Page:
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Working with vectors in Python can be a tricky process, but it doesn’t have to be. Using the Python math library, you can easily rotate and scale vectors without having to do the math yourself. In this blog post, we’ll explore how to rotate and scale a vector using Python.

We will focus on 2D vectors, i.e., vectors you can draw and visualize on a flat sheet of paper. For instance the vector (2,0) is along the x-axis, (0,3) is along the y-axis and (2,3) makes progress in both directions. Note that all three vectors start at the origin.

Scaling a vector in Python in easy so let us focus on that first. To scale a vector, simply multiply both components of the vector by your scaling factor. For example, if we aim to double the size of our original vector (2,3), we would multiply each side by 2 so that the new vector becomes (4,6). Here is a Python program to represent vectors and scale them:

Note that inside the function scale we unpack the coordinates into x and y values, scale each of them by the scale factor, and put them back together into a new vector. The output is:

as expected.

Rotating a vector is more complicated. This requires some understanding of trigonometry. Essentially, we pre-multiply the vector by the rotation matrix. The below figure shows the details of how to do this in matrix notation but fret not the program below shows how to do this with simple equations!

In this program, the rotate function implements the equations above. Not that it takes the input angle in degrees (and converts it to radians internally). After the function is setup, we create two vectors, one along the positive x-axis and one along the positive y-axis. We then rotate both vectors 90 degrees (clockwise). This causes the positive x-axis vector to align with the positive y-axis. Similarly, the positive y-axis vector will align with the negative x-axis.

The output is:

The first thing to note is, because of floating point calculations, you get a really small number but not zero. Note that (2,0) has been rotated to (0,2) effectively. Similarly, (0,3) has been rotated to (-3, 0) effectively. Modulo this floating point inconvenience, the above function works admirably.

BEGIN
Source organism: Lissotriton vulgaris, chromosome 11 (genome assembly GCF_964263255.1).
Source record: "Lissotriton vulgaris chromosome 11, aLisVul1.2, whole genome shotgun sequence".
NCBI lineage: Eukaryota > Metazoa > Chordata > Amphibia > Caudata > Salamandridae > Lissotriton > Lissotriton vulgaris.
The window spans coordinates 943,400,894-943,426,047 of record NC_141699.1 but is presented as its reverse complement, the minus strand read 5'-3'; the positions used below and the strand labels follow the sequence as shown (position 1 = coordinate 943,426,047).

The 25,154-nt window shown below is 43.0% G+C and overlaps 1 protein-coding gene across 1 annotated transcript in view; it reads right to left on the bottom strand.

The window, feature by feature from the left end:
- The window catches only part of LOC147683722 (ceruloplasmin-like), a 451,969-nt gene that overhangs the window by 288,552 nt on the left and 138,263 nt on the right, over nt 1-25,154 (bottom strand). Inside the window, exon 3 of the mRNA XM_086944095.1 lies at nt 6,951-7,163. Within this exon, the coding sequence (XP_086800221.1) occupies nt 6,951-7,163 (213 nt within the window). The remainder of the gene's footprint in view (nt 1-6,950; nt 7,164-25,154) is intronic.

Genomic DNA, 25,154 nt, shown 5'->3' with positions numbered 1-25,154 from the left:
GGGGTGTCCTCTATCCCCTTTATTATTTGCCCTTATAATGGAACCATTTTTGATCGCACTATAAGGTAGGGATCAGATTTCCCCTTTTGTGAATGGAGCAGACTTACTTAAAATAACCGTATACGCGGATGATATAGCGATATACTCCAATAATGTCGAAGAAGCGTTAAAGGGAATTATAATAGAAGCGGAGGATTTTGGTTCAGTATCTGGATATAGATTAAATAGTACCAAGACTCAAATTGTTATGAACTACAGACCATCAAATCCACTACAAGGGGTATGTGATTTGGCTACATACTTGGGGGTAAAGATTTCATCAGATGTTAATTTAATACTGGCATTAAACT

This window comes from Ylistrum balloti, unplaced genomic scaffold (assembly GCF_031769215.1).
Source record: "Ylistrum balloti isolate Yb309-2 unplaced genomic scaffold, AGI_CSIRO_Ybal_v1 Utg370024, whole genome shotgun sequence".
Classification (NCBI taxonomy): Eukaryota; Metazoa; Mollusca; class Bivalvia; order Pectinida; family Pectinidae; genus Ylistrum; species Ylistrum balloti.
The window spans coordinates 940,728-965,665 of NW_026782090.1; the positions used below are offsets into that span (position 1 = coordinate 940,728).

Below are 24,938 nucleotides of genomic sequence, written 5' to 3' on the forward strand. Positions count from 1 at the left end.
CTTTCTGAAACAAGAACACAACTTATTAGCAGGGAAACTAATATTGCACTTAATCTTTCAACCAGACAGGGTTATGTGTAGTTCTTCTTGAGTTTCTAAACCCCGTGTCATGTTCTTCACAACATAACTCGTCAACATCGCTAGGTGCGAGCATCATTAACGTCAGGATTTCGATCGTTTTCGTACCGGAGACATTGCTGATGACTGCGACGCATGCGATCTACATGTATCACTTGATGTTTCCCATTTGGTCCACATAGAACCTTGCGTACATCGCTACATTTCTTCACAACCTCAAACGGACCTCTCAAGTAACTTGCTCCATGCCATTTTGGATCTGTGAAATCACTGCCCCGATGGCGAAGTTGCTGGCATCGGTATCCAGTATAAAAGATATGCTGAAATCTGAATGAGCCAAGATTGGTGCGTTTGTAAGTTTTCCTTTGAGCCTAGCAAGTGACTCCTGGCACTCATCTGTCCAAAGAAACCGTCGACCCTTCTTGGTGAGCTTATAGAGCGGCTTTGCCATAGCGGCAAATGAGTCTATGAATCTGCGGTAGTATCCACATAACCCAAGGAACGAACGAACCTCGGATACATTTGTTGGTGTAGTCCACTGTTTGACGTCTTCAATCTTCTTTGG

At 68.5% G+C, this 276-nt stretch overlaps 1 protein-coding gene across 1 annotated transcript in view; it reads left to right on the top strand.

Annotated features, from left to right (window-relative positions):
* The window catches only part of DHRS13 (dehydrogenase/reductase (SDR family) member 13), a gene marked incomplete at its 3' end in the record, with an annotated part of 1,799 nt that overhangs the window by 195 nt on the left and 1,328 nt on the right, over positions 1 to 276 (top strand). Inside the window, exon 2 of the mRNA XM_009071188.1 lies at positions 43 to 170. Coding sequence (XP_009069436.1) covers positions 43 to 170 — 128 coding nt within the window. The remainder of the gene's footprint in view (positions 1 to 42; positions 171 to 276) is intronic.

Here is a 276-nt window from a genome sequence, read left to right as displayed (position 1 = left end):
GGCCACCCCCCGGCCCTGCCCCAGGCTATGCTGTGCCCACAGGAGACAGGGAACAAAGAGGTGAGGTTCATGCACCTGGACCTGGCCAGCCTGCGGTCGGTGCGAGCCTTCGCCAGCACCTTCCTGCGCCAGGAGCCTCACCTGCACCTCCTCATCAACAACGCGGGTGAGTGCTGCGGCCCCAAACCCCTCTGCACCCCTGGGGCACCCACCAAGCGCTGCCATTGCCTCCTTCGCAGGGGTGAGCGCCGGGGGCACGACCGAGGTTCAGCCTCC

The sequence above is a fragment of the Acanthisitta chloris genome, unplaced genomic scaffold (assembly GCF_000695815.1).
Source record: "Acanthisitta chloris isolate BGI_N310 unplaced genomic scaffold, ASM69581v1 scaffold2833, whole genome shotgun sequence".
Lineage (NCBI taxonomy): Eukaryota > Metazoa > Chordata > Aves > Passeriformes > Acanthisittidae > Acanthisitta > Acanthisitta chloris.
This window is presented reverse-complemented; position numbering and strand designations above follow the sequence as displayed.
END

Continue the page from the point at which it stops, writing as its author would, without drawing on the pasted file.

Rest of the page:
Because of the way we have written our functions we can easily sequence them one after the other to obtain complex vector manipulations:

In the above program we begin with vector (2,4). This is then scaled by 0.5, thus giving us (1,2). This vector is then rotated by 180 which means we just take the mirror image of it, giving us (-1,-2). The output is:

Close enough!

In conclusion, rotating and scaling vectors in Python is an important skill that you will find useful in machine learning, computer graphics, or video editing. You can extend these ideas to three dimensions or more.

If you liked this blogpost, learn about the Python numpy.linspace() function.

For more Python content, checkout the math.ceil() and math.floor() functions! Also

learn about the math domain error in Python and how to fix it!

Interested in more things Python? Checkout our post on Python queues. Also see our blogpost on Python's enumerate() capability. Also if you like Python+math content, see our blogpost on Magic Squares. Finally, master the Python print function!

Want to learn Python with us? Sign up for 1:1 or small group classes.

```
def scale(coordinates, scale_factor):
(x,y) = coordinates
newx = x*scale_factor
newy = y*scale_factor
return (newx, newy)
p1 = (2,3)
p2 = scale(p1,2)
print(p1)
print(p2)
```

```
(2, 3)
(4, 6)
```

```
import math as m
def rotate(coordinates, angle):
(x,y) = coordinates
angler = angle*m.pi/180
newx = x*m.cos(angler) - y*m.sin(angler)
newy = x*m.sin(angler) + y*m.cos(angler)
return (newx, newy)
p1 = (2,0)
p2 = (0,3)
p3 = rotate(p1,90)
p4 = rotate(p2,90)
print("Original p1:")
print(p1)
print()
print("Rotated p1:")
print(p3)
print()
print("Original p2:")
print(p2)
print()
print("Rotated p2:")
print(p4)
print()
```

```
Original p1:
(2, 0)
Rotated p1:
(1.2246467991473532e-16, 2.0)
Original p2:
(0, 3)
Rotated p2:
(-3.0, 1.8369701987210297e-16)
```

```
import math as m
def rotate(coordinates, angle):
(x,y) = coordinates
angler = angle*m.pi/180
newx = x*m.cos(angler) - y*m.sin(angler)
newy = x*m.sin(angler) + y*m.cos(angler)
return (newx, newy)
def scale(coordinates, scale_factor):
(x,y) = coordinates
newx = x*scale_factor
newy = y*scale_factor
return (newx, newy)
p1 = (2,4)
p1_scaled = scale(p1, 0.5)
p1_scaled_and_rotated = rotate(p1_scaled, 180)
print(p1_scaled_and_rotated)
```

`(-1.0000000000000002, -1.9999999999999998)`